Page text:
Therefore, when we want to uncover lies, we should keep our body language neutral and remain calm while working to present information, details, asking for clarification, and so forth to uncover discomfort. This is why torture techniques don’t work to uncover the truth, they just pull information that the suspect believes the interviewer desires so they will stop badgering them. Just by using suspicious body language or leading questions can put someone on edge and influence their nonverbal communication. Saying things like “I don’t believe you” or “I think you are lying” will create anxious body language which can be misconstrued to be the result of actually being dishonest, when in actual fact is likely due to stress from being mislabeled. To body language reader will gain no useful information from creating anxiety. The rule of thumb therefore is to create and maintain comfort at all times, remain neutral in expression and measure signals of discomfort to uncover information that creates stress.

How To Accurately Read Lies

By now we know that liars are practiced, we all do it, and we do it regularly. Sometimes we don’t even realize we do it and other times those around us don’t care to know. What we do know is that most liars feel only mild feelings of guilt and fear. Thus, we should only expect very subtle clues to deception and nothing more. It has been shown through the research that looking for full blown signals of lying is both misleading and even unhelpful. Liars as it were, are only slightly more apprehensive than truth tellers with both feeling nervous and anxious when faced with scrutiny.

My advice to read people is to watch for the little stuff, the microexpressions, the small gestures and the ones that happen instantly, and then hone in on it. Keep in mind too, that you won’t be able to detect lies much better than about seventy-five percent of the time anyway, which is on par with the CIA minus of course various lie detection machines which we discussed as being impractical and requiring cooperation that you are very unlikely to garner, even if provided with access.

The top lie detectors all seem to have one trait in common, and that is skepticism. They know or assume that someone is lying so they view them through that window being careful to watch and recall any cues that tip the scales toward deception. Looking at the world through rose-coloured glasses will lead to rose-coloured predictions about people and this is all just dandy, if you aren’t interesting in uncovering bad things around you. You also must be aware of a person, from their face to their toes and be willing to look them over and actively observe them. If you’re goal is to make friends, then by all means avoid filtering and analyzing the body language around you. In fact, I would advise body language readers to relax their skills when around family and friends, or at least keep it secret!

It is not safe to immediately peg someone a liar based on one or even a handful of cues just by the nature of the trade. Reading lying correctly is a long term comparison of the facts seeded with emotional, fearful and stressed body language from one moment to the next that can only happen over time. Success will come by looking at the full picture and comparing the parts to the whole and digging deeper when discrepancies happen between expressive behaviours and the words said. No doubt, lie detection is difficult, but the body language in this chapter coupled with how it is framed, that is the lie detection theory and it’s limitations, will help increase your odds significantly.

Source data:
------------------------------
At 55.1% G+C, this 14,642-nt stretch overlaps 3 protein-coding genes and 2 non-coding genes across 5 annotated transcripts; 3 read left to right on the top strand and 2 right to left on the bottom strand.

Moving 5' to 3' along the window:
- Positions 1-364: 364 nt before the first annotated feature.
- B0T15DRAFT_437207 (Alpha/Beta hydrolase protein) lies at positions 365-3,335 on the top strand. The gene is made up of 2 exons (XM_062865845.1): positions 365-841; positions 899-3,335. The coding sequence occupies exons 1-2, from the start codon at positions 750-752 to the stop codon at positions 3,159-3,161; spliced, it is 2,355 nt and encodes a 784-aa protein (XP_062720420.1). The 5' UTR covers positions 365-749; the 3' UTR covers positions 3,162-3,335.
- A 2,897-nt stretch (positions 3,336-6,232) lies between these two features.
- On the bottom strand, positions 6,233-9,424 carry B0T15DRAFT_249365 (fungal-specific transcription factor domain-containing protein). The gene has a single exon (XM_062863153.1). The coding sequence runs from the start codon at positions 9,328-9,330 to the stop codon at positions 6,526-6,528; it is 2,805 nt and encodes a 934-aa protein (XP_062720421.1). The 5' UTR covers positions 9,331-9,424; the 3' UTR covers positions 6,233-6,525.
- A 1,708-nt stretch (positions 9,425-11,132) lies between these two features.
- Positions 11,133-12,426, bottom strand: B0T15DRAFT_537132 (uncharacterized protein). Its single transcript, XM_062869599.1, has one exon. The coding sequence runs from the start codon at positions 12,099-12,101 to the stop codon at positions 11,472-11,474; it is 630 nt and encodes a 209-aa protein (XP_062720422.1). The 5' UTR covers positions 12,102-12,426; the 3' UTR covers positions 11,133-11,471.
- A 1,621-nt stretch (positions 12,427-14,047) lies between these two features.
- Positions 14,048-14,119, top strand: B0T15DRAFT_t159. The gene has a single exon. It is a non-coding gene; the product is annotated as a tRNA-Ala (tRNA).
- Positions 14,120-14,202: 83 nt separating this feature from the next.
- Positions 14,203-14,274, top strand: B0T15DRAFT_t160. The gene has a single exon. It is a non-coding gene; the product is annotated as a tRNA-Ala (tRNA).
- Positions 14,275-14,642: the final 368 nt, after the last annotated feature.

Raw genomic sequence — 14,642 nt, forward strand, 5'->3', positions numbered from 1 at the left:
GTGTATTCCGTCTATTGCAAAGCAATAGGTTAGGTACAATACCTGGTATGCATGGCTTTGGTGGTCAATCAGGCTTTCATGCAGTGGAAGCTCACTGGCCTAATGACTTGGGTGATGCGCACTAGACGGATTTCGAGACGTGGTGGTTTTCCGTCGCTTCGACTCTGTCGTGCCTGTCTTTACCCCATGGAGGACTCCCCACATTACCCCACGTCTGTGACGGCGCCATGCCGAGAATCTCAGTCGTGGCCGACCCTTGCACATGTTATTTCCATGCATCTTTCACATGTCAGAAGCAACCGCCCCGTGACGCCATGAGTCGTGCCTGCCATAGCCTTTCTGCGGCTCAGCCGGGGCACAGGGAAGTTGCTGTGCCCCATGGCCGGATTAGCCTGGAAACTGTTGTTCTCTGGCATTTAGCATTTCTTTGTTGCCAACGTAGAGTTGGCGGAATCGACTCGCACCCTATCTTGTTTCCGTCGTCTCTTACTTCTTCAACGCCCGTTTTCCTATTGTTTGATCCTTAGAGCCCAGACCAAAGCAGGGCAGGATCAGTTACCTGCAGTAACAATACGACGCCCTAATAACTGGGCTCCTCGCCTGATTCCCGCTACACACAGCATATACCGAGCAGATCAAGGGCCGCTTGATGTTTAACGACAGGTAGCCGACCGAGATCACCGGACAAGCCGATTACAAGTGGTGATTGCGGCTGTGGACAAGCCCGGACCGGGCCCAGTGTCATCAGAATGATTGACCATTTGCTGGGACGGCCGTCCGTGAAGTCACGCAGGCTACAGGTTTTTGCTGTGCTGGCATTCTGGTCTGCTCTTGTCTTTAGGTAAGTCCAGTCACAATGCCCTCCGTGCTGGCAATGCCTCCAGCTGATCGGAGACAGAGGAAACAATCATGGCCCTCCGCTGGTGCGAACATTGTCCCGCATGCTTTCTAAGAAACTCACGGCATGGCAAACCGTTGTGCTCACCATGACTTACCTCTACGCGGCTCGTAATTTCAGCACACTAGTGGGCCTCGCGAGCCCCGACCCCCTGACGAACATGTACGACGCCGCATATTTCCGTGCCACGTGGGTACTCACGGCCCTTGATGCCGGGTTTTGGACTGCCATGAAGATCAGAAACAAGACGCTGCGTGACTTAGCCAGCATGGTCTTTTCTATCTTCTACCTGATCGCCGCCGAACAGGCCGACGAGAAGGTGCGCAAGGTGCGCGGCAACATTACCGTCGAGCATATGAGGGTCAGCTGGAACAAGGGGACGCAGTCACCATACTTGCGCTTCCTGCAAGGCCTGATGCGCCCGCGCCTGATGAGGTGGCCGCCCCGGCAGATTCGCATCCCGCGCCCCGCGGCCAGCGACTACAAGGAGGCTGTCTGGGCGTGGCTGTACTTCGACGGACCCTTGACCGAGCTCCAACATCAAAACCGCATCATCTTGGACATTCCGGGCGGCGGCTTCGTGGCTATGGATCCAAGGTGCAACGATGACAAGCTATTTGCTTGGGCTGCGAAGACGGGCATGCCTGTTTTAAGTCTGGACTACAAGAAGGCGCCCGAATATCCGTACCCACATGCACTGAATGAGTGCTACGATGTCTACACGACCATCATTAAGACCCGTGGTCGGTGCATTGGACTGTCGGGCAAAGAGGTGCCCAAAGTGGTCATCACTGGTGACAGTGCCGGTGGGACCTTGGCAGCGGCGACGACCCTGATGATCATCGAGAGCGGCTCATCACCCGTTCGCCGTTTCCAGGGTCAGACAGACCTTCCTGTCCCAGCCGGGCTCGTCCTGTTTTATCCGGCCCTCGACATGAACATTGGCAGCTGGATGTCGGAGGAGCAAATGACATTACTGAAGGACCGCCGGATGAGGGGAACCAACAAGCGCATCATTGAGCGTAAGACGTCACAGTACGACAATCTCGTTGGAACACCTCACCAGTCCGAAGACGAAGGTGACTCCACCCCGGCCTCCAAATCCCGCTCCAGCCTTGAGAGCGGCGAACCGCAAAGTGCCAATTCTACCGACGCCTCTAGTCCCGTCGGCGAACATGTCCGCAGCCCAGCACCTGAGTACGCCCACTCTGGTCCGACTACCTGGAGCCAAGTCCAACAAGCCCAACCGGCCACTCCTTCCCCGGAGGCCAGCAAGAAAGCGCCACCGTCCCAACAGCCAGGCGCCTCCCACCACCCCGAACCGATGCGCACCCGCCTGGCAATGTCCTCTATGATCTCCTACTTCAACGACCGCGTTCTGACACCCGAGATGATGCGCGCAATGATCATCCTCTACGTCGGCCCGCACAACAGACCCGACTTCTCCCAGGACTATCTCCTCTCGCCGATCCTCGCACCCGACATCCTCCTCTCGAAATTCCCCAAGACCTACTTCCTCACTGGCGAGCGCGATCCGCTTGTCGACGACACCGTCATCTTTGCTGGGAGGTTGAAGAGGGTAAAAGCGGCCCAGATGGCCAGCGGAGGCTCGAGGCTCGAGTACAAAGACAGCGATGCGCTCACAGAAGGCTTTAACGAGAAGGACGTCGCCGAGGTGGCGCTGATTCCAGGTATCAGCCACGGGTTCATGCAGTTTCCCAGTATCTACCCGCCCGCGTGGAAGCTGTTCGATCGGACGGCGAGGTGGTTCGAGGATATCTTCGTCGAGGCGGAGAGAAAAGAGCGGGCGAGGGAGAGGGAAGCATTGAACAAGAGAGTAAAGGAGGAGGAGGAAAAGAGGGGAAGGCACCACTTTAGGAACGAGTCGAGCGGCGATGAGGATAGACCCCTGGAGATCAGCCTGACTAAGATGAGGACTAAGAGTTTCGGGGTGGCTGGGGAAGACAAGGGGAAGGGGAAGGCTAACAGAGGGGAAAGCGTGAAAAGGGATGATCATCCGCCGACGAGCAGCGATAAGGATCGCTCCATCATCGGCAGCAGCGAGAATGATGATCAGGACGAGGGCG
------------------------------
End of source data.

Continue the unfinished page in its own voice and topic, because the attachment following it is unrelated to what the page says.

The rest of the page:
How We Really Detect Lies

It is traditionally assumed that deception detection occurs simultaneously to the telling of a lie. Meaning, as people speak, lie detectors were able to pick up on nonverbal and verbal cues to ‘read’ people. Most of the research to date suggests that we can’t use any body language cue, or collection of cues in a comprehensive manner to read liars, but this might just be a limitation or flaw in the design of the studies. In 2002 research by Hee Sun Park working out of the University of California in Santa Barbara it was found that success in real-world lie detection happens gradually, over time and not on one chance encounter. Her research found that the most often reported method of disseminating lies included third party information, confessions and physical evidence, none of which the studies thus far have provided. Therefore, with respect to how people really read lies, the scientific investigations to date, haven’t provided people with information necessary to accurately detect lies.

Reading lies in real life is an active comparison from information we know for certain, and information told to us. No doubt, nonverbal language can provide clues to us as a full package, but it doesn’t permit us to ascertain conclusive evidence. We should therefore use untrustworthy or nervous body language as motivation to spark further investigation.

Nervous Body Language – The ‘Other’ Cues

As we know nervousness plays a big part in lie detection so we habitually connect the two sentiments. Therefore, by this nature, we assume that any of the following could be associated with dishonesty. Here is a nearly comprehensive list of all cues that could be tied to lying or else associated with lying from the general public. While they don’t necessarily uncover a liar they will be tied to dishonesty and persons that perform these cues will be mistrusted. They include increased eye blink rate, stuttering, dilated pupils, fidgeting, appearing unfriendly or tense, facial fidgeting, shaking, postural shifts or unrelaxed/reserved postures, twitches, shrugs, head movements, playing with objects, sneering, scowling, frowning, smiling, biting the lower lip, pressing the lips together, wrinkling of the nose, increase in perspiration, blushing or turning pale and increased swallowing.